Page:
Title: Midnight Thief
Author: Livia Blackburne
Genres: Fantasy, Action/Adventure
Review Copy: Purchased
Availability: Available now
Summary: Growing up on Forge’s streets has taught Kyra how to stretch a coin. And when that’s not enough, her uncanny ability to scale walls and bypass guards helps her take what she needs.
But when the leader of the Assassins Guild offers Kyra a lucrative job, she hesitates. She knows how to get by on her own, and she’s not sure she wants to play by his rules. But he’s persistent—and darkly attractive—and Kyra can’t quite resist his pull.
Tristam of Brancel is a young Palace knight on a mission. After his best friend is brutally murdered by Demon Riders, a clan of vicious warriors who ride bloodthirsty wildcats, Tristam vows to take them down. But as his investigation deepens, he finds his efforts thwarted by a talented thief, one who sneaks past Palace defenses with uncanny ease.
When a fateful raid throws Kyra and Tristam together, the two enemies realize that their best chance at survival—and vengeance—might be to join forces. And as their loyalties are tested to the breaking point, they learn a startling secret about Kyra’s past that threatens to reshape both their lives.
In her arresting debut novel, Livia Blackburne creates a captivating world where intrigue prowls around every corner—and danger is a way of life.
Review: Midnight Thief is an entertaining action/adventure fantasy that delves into unjust power structures and moral dilemmas. Kyra is a compelling heroine, one who grew up in the streets and eventually managed to make her way off of them with her thieving skills. I’m always pleased when a heroine starts off a story competent because it means the reader spends less time watching her level up and more time watching her get to have adventures. While Kyra does have a few training scenes/montages under the Assassin’s Guild—notably in fighting—most of the other characters respect her and her abilities. The skills she had before getting caught up in the guild (both physical and mental) are also the ones that she relies on most during the book. I was a little annoyed that Kyra spent the latter part of the book forced into working for one power or another, but I will admit that the tactics employed were a great way to raise the stakes for her, even if they were predicable for me.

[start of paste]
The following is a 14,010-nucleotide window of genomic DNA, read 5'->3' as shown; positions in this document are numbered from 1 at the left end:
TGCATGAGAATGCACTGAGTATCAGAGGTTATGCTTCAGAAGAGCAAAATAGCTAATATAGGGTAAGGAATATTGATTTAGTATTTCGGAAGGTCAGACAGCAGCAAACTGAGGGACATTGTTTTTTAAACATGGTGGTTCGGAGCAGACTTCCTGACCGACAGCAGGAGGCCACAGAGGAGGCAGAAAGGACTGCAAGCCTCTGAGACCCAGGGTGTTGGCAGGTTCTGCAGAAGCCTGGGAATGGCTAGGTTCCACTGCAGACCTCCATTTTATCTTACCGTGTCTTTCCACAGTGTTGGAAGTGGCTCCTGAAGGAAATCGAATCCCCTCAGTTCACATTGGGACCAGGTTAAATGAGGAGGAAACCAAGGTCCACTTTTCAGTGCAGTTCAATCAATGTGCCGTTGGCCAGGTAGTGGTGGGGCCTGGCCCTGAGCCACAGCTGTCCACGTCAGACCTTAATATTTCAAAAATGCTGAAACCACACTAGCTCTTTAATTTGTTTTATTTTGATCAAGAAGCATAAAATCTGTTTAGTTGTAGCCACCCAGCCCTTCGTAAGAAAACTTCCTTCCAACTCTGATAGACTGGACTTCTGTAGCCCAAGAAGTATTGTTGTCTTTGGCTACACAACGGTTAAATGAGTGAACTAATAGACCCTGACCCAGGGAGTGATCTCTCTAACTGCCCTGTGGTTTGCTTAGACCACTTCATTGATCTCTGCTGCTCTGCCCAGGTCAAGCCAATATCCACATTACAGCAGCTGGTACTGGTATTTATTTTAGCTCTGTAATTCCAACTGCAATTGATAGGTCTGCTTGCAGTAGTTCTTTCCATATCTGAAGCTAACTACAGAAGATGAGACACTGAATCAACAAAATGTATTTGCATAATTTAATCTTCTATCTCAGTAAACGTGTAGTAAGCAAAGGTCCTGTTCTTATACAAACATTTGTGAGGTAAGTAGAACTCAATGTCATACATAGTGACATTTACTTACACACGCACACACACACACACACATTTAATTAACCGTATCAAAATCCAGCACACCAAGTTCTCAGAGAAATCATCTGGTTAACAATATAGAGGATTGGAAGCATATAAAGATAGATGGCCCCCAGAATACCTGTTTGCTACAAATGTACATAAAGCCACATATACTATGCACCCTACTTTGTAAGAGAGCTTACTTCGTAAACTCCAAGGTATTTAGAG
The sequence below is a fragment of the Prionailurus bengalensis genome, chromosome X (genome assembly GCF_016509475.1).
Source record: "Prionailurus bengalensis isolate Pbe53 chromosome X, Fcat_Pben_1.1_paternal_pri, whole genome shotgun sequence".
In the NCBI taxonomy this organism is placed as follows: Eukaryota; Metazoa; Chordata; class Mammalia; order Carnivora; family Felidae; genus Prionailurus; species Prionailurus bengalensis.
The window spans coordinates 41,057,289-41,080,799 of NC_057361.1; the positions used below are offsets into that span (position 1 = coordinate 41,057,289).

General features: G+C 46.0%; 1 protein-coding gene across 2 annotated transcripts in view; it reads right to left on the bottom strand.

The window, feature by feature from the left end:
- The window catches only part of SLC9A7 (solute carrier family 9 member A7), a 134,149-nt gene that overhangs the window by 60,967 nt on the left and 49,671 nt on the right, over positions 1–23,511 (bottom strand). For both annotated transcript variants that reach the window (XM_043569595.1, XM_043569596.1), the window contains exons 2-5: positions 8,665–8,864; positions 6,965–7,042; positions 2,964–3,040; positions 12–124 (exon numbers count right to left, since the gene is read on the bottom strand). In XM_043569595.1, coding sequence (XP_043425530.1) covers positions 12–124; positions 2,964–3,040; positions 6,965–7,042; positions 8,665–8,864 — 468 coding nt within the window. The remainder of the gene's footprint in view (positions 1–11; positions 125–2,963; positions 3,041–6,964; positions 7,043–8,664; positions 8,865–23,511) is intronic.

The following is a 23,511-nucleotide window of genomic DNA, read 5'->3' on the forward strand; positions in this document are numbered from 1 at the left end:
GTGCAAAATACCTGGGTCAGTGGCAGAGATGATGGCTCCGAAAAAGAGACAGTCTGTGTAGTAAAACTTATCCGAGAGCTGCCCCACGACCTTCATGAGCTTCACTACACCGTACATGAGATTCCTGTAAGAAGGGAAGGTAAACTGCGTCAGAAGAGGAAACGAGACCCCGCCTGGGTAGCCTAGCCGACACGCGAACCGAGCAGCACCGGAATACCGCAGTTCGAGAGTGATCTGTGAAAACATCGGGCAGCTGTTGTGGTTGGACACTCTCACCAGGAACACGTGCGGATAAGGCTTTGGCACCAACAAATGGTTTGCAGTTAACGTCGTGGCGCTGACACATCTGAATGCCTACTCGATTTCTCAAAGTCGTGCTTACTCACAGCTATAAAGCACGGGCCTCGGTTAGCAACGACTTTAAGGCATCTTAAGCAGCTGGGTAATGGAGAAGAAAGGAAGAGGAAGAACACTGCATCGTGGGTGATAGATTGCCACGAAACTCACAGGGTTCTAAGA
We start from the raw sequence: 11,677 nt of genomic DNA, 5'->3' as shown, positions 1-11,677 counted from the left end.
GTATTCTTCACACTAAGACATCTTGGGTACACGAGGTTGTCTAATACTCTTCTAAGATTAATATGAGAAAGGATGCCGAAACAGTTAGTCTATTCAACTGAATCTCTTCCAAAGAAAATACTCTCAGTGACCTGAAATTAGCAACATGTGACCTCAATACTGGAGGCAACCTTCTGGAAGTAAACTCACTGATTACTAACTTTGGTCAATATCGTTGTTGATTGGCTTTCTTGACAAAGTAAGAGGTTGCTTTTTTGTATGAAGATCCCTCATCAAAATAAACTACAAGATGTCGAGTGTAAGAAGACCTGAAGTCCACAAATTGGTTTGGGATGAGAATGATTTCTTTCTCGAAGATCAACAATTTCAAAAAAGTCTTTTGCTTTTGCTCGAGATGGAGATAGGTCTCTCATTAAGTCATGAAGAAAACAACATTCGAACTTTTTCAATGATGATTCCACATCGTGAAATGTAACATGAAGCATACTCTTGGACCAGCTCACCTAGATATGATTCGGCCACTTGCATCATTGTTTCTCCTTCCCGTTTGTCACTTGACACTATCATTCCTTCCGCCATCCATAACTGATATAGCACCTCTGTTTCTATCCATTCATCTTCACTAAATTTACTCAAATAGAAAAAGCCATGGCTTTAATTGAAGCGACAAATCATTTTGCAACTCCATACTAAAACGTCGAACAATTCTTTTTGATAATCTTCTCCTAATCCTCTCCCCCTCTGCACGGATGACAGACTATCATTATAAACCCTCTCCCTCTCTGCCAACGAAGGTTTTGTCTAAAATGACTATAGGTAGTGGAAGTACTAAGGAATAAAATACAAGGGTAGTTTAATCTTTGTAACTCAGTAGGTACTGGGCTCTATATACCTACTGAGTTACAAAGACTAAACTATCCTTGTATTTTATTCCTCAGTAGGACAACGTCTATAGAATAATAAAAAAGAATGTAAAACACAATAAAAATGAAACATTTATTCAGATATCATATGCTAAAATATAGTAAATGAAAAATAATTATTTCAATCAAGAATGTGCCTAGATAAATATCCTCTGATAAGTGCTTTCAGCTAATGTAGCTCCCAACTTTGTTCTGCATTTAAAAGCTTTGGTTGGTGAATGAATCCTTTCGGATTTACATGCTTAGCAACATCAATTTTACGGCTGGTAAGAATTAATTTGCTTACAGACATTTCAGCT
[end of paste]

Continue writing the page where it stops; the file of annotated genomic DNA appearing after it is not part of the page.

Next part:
Tristam was not as interesting a narrator, but I appreciated that his presence was a good contrast to Kyra. Through him, we got to see the effects of other people’s actions: the Demon Riders, Kyra, and the Assassin’s Guild. He was as his best while he was trying to figure out how the Palace’s intelligence was being leaked and his interactions with Kyra when he still saw her as an enemy. He was clever, persistent, and a skilled manipulator, which are always fun traits in a character.
But James was the master manipulator of Midnight Thief. If you like your antagonists as well-intentioned extremists with a liberal helping of the ends-justify-the-means methodology and more than a fair share of terrifying, James will be perfect for you. James wasn’t the only interesting non-point-of-view character; Livia Blackburn populated this world with several standouts, such as Pashla, Malikel, and Flick.
Blackburn did a good job of differentiating between Kyra’s and Tristam’s points of view. Some authors might have succumbed to the temptation to give them equal screentime (in order to further the romance), but Midnight Thief is Kyra’s story at heart. Blackburn only jumps to Tristam when there are parts of the story we can only get from him or when he is the better narrator for particular events (the chase in the Palace, for instance). Some of my favorite parts of the book were when Kyra or Tristam were able to question what they were doing, the loyalties they had, the society they lived in, and the repercussions of their actions. I also appreciated that both characters had to deal with death and violence, either that they caused or that they witnessed.
Perhaps my greatest complaint about the book is that I felt it contained few big surprises. With a couple exceptions (the one about the Demon Riders, for instance), either my familiarity with certain tropes or the hints dropped by Blackburn meant I often spent several pages just waiting for the book to catch up to my predictions. While it’s fun to guess right every now and then, I wish that I had been blown away more often or hadn’t figured out what direction things were headed so early.
Recommendation: Get it soon. Midnight Thief is a fun, fast read that will appeal to people who like prefer that their fantasy be less like a travelogue and more like a thriller. While I wish the book had felt less episodic and held more surprises than it did, it is a solid debut.